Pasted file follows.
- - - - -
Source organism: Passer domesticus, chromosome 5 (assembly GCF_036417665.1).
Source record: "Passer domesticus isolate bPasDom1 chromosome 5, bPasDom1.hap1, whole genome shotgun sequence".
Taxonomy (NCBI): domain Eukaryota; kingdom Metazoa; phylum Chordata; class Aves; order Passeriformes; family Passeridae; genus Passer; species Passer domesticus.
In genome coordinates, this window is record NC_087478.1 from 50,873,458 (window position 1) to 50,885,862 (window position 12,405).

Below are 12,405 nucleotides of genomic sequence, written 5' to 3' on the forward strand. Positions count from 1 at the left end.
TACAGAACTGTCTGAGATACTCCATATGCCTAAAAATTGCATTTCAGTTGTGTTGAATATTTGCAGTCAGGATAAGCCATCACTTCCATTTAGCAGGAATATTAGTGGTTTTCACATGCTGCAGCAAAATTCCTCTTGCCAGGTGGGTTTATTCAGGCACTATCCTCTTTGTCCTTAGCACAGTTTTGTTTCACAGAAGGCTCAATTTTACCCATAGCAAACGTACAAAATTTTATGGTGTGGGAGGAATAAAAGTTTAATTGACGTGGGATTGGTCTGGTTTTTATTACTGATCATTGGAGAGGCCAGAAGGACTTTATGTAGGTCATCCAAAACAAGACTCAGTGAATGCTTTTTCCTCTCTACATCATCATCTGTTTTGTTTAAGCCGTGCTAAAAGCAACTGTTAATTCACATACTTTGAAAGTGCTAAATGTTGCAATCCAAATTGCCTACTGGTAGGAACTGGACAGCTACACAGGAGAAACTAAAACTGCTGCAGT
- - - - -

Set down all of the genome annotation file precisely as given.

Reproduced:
Source organism: Passer domesticus, chromosome 5 (assembly GCF_036417665.1).
Source record: "Passer domesticus isolate bPasDom1 chromosome 5, bPasDom1.hap1, whole genome shotgun sequence".
Taxonomy (NCBI): domain Eukaryota; kingdom Metazoa; phylum Chordata; class Aves; order Passeriformes; family Passeridae; genus Passer; species Passer domesticus.
In genome coordinates, this window is record NC_087478.1 from 50,873,458 (window position 1) to 50,885,862 (window position 12,405).

Below are 12,405 nucleotides of genomic sequence, written 5' to 3' on the forward strand. Positions count from 1 at the left end.
TACAGAACTGTCTGAGATACTCCATATGCCTAAAAATTGCATTTCAGTTGTGTTGAATATTTGCAGTCAGGATAAGCCATCACTTCCATTTAGCAGGAATATTAGTGGTTTTCACATGCTGCAGCAAAATTCCTCTTGCCAGGTGGGTTTATTCAGGCACTATCCTCTTTGTCCTTAGCACAGTTTTGTTTCACAGAAGGCTCAATTTTACCCATAGCAAACGTACAAAATTTTATGGTGTGGGAGGAATAAAAGTTTAATTGACGTGGGATTGGTCTGGTTTTTATTACTGATCATTGGAGAGGCCAGAAGGACTTTATGTAGGTCATCCAAAACAAGACTCAGTGAATGCTTTTTCCTCTCTACATCATCATCTGTTTTGTTTAAGCCGTGCTAAAAGCAACTGTTAATTCACATACTTTGAAAGTGCTAAATGTTGCAATCCAAATTGCCTACTGGTAGGAACTGGACAGCTACACAGGAGAAACTAAAACTGCTGCAGT